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Medtronic Recalls Several Heart Devices Due to a Battery Problem

Image by iQoncept - Adobe Stock medical device recall
Medtronic is recalling seven of its implantable cardioverter defibrillators and cardiac resynchronization therapy devices due to an unexpected and rapid decrease in battery life. FDA said there have been 444 complaints about the devices, and 264 reports, with 18 injuries including people experiencing heart rhythm or heart failure symptoms.

Medtronic is recalling seven of its implantable cardioverter defibrillators (ICDs) and cardiac resynchronization therapy devices (CRT-Ds) due to the risk of a shortened battery life. The ICDs and CRT-Ds included in the recall are Evera, Viva, Brava, Claria, Amplia, Compia, and Visia.  

According to an FDA recall notice, there is a risk that these devices may have an unexpected and rapid decrease in battery life caused by a short circuit and will cause some devices to produce a low battery warning — Recommended Replacement Time (RRT) — earlier than expected. Some devices may progress from that first warning to a full battery depletion within as little as one day. If the user does not respond to the RRT warning, the device may stop functioning. The likelihood that this issue will occur is constant after about three years after device use, according to the notice.

FDA said there have been 444 complaints regarding these devices. The agency also noted that 264 medical device reports have been filed, with 18 injuries including people experiencing bradycardia (slow heart rhythm) or heart failure symptoms. No deaths have been reported.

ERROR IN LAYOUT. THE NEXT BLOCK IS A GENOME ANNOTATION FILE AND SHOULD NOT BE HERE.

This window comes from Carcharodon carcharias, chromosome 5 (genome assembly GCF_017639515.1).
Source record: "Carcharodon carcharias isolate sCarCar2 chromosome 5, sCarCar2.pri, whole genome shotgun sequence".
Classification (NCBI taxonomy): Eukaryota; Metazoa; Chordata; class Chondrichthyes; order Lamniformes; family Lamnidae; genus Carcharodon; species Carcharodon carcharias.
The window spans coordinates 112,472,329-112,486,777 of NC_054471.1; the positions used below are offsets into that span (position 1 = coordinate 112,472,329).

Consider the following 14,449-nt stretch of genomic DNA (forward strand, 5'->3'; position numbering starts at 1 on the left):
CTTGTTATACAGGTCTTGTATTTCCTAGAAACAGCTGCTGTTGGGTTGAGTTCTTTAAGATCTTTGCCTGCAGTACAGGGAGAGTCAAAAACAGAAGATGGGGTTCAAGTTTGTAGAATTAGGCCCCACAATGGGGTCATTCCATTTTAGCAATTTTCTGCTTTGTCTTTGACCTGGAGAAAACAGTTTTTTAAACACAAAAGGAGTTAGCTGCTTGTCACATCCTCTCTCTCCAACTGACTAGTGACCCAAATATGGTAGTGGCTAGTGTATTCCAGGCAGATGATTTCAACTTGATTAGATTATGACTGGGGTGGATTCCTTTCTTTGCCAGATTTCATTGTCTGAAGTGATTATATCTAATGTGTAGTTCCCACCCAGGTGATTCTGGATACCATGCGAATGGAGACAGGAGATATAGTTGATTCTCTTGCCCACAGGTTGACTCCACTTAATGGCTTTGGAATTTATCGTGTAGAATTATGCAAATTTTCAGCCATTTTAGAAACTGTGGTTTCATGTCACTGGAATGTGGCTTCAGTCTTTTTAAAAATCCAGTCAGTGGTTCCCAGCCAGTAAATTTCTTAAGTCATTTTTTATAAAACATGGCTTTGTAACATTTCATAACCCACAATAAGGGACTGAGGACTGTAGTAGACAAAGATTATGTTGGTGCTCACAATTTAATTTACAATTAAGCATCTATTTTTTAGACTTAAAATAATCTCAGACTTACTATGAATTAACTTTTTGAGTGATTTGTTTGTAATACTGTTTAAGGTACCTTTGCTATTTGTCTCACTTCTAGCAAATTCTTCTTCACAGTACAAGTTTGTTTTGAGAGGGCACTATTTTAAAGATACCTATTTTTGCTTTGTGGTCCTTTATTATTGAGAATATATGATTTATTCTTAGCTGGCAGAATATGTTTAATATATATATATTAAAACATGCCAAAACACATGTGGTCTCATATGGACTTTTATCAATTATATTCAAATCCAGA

These Medtronic devices are designed to provide pacing for slow heart rhythms, and electrical shock or pacing to stop dangerously fast heart rhythms. ICDs and CRT-Ds are both implanted under the skin in the upper chest area with connecting insulated wires called "leads" that go into the heart. A person may need an ICD or CRT-D if their heartbeat is too slow (bradycardia), too fast (tachycardia), or needs coordination to treat heart failure.

In February, Medtronic sent an urgent medical device correction letter to all affected healthcare professionals. The letter recommended continued normal follow-up per local clinical protocol for patient management. The letter also noted that data suggests that battery failure is less common in patients who use the battery most, such as for frequent pacing support and higher voltage therapy. Healthcare professionals were also encouraged to take advantage of the Medtronic CareLink home monitoring system and the wireless low battery voltage CareAlert, and to remind patients to contact their clinic if they hear an audible alert, especially if they are opting to delay clinic visits due to COVID-19 guidance.

If an unexpected RRT is observed, prompt replacement of the device should occur with the underlying clinical situation of the patient: 

  • For non-pacing dependent patients or for primary prevention ICD patients, replacement within one week of an unexpected RRT notification is recommended.
  • For pacing dependent patients, immediate replacement is recommended following an unexpected RRT notification. Note: For all patients, this issue can also manifest as an unexpected change in the remaining longevity estimate cannot be attributed to programming changes, or changes in use conditions.

The letter also stated:

  • Medtronic medical staff in consultation with an independent physician quality panel recommends against replacing the device due to the low rate of occurrence and the low risk for permanent harm if immediate replacement occurs in response to an unexpected RRT.
  • Patients and clinicians may determine if a specific device is affected by looking up the serial number on Medtronic’s Product Performance website

Medtronic also included a clinician confirmation certificate with the letter and encouraged clinicians to complete and return it via email.

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